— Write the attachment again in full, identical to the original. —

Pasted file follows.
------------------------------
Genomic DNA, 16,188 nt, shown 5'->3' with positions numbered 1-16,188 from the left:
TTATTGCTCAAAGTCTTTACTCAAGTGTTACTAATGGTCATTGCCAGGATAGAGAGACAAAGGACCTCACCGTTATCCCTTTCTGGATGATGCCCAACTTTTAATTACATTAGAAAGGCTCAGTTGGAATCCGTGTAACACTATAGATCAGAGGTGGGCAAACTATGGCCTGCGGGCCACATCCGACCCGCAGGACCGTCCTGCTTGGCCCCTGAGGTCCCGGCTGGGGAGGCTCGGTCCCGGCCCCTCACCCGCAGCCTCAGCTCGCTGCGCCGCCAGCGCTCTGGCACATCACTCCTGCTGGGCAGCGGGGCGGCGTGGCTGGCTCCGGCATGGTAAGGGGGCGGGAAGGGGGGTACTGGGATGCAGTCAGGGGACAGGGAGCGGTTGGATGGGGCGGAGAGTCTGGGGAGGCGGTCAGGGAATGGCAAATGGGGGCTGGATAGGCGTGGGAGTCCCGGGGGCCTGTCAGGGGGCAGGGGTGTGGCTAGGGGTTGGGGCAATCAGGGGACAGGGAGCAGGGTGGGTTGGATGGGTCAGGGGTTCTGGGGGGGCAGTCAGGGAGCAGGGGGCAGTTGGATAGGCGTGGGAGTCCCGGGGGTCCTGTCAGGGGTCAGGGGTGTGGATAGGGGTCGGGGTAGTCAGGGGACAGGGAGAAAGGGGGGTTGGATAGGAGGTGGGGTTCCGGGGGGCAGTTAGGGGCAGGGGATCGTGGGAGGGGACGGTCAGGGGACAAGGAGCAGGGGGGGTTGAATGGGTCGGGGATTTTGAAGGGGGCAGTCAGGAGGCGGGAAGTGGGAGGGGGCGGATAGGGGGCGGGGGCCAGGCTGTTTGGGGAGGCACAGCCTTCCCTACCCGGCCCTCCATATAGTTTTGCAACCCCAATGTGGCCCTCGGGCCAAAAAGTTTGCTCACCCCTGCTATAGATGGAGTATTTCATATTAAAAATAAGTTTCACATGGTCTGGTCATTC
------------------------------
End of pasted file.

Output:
Genomic DNA, 16,188 nt, shown 5'->3' with positions numbered 1-16,188 from the left:
TTATTGCTCAAAGTCTTTACTCAAGTGTTACTAATGGTCATTGCCAGGATAGAGAGACAAAGGACCTCACCGTTATCCCTTTCTGGATGATGCCCAACTTTTAATTACATTAGAAAGGCTCAGTTGGAATCCGTGTAACACTATAGATCAGAGGTGGGCAAACTATGGCCTGCGGGCCACATCCGACCCGCAGGACCGTCCTGCTTGGCCCCTGAGGTCCCGGCTGGGGAGGCTCGGTCCCGGCCCCTCACCCGCAGCCTCAGCTCGCTGCGCCGCCAGCGCTCTGGCACATCACTCCTGCTGGGCAGCGGGGCGGCGTGGCTGGCTCCGGCATGGTAAGGGGGCGGGAAGGGGGGTACTGGGATGCAGTCAGGGGACAGGGAGCGGTTGGATGGGGCGGAGAGTCTGGGGAGGCGGTCAGGGAATGGCAAATGGGGGCTGGATAGGCGTGGGAGTCCCGGGGGCCTGTCAGGGGGCAGGGGTGTGGCTAGGGGTTGGGGCAATCAGGGGACAGGGAGCAGGGTGGGTTGGATGGGTCAGGGGTTCTGGGGGGGCAGTCAGGGAGCAGGGGGCAGTTGGATAGGCGTGGGAGTCCCGGGGGTCCTGTCAGGGGTCAGGGGTGTGGATAGGGGTCGGGGTAGTCAGGGGACAGGGAGAAAGGGGGGTTGGATAGGAGGTGGGGTTCCGGGGGGCAGTTAGGGGCAGGGGATCGTGGGAGGGGACGGTCAGGGGACAAGGAGCAGGGGGGGTTGAATGGGTCGGGGATTTTGAAGGGGGCAGTCAGGAGGCGGGAAGTGGGAGGGGGCGGATAGGGGGCGGGGGCCAGGCTGTTTGGGGAGGCACAGCCTTCCCTACCCGGCCCTCCATATAGTTTTGCAACCCCAATGTGGCCCTCGGGCCAAAAAGTTTGCTCACCCCTGCTATAGATGGAGTATTTCATATTAAAAATAAGTTTCACATGGTCTGGTCATTC